Solar shading helps to create productive and healthy environments
In a typical commercial office building, 80-90% of the costs are attributable to the people who work in it – so ensuring the comfort of this expensive resource makes sense. And it’s not just commercial offices. Schools, hospitals and other public buildings all benefit from an internal environment that provides controlled comfort.
It’s estimated that we spend 90% of our time inside buildings. Consequently, the internal environment of a building is critical as:
- We have a very narrow band of tolerance to temperatures;
- High indoor temperatures are known to increase the prevalence of Sick Building Syndrome;
- Lower temperatures lead to reduced manual dexterity;
- Lower temperatures increase sensitivity to air movement, such as draughts;
- Indoor air quality can worsen with increased temperatures;
- Lack of connection to the outside and natural light is known to affect body rhythms;
- High air temperatures increase the sensation of dryness of the air.
Shading optimally integrated into the building design increases glazing areas, and has the potential to enhance thermal, visual and acoustic comfort. These factors are the boundary conditions of a more productive and safe working environment, as identified by the World Green Building Council.
Shading systems can therefore contribute to superior work performance, increased concentration and wellbeing in the workplace.
The benefit of increased natural daylighting in respect of productivity are significant. Lockheed Building 157, a daylit office building built in 1983 in Sunnyvale, California, is an example (Thayer, 1995). In addition to saving $500,000 in energy bills over the first year of occupation through the passive solar daylighting strategies in place, absenteeism decreased by 15% and the higher productivity of employees raised corporate profit, paying off the extra cost of construction in just one year.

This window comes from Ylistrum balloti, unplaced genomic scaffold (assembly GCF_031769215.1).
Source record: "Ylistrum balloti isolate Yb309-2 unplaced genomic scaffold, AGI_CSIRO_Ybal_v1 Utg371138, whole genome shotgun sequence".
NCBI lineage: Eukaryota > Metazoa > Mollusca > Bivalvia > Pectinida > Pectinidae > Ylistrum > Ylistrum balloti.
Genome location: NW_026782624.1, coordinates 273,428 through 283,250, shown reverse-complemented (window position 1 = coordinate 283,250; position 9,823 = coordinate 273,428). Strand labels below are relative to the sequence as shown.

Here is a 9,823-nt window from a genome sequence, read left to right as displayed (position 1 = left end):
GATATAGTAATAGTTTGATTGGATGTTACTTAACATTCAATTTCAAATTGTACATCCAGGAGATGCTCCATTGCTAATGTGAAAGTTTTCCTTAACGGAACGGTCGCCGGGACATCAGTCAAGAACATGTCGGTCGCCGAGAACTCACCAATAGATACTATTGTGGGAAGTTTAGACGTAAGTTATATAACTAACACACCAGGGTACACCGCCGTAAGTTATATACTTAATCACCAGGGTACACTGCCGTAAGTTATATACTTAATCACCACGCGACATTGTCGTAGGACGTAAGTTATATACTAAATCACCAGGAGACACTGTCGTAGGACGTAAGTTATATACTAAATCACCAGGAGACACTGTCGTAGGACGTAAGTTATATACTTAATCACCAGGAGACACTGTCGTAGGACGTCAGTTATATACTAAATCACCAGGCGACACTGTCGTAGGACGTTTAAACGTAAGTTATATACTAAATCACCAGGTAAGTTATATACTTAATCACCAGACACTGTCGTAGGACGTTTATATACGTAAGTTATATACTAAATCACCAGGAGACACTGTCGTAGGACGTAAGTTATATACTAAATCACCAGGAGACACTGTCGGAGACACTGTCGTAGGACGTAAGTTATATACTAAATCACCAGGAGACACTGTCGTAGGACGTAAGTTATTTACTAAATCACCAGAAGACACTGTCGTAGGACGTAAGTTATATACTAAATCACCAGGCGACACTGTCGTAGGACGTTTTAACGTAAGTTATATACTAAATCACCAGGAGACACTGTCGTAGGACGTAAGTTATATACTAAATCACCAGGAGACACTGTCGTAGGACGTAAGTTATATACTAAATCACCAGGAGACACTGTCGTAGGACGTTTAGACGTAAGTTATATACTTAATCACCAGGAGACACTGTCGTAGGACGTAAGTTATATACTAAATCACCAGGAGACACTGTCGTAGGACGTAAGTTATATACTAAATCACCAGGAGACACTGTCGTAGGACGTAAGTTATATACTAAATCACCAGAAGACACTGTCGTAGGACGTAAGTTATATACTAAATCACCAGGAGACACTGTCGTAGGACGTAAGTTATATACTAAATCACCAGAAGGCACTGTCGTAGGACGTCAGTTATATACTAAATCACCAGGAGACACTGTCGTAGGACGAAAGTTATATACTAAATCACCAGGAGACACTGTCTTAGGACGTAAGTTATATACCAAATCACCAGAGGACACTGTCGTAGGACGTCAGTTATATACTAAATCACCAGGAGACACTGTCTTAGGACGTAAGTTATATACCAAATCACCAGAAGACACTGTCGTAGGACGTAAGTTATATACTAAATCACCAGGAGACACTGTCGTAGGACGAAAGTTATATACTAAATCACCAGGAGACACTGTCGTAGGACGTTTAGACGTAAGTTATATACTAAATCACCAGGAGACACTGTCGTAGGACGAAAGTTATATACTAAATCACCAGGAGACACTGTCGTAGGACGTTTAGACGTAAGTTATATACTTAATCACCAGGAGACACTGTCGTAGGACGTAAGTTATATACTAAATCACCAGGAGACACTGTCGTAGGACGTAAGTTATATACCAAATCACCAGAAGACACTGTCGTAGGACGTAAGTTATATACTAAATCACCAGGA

Even marginal improvements in productivity have considerable financial implications. Beck et al (2010) estimated that an improvement of 1% would allow a financial payback greater than the energy costs incurred to run the building, amortising the extra capital investment cost to achieve better quality in a short timescale.
The optimum temperature range appears to be 20-24 degrees Celsius, with an optimum of 22 degrees (Sepp 2006).
High temperatures in classrooms have a negative effect on student performance. In a controlled Danish study, the performance of tasks was found to be better at a temperature of 20 degrees Celsius compared with one of five degrees higher.
Access to windows and daylight resulted in a 15% reduction in absenteeism (Thay, 1995).
Office workers were found to perform 10%-25% better on tests of mental function and memory recall when they had the best possible views (Hesh, 2003).
The translation of productivity in economic terms, via meaningful financial metrics, is difficult. On other pages of the Shade IT website, we identify key measurements relating to light, heat and cooling which all have a fundamental effect on wellbeing and hence productivity.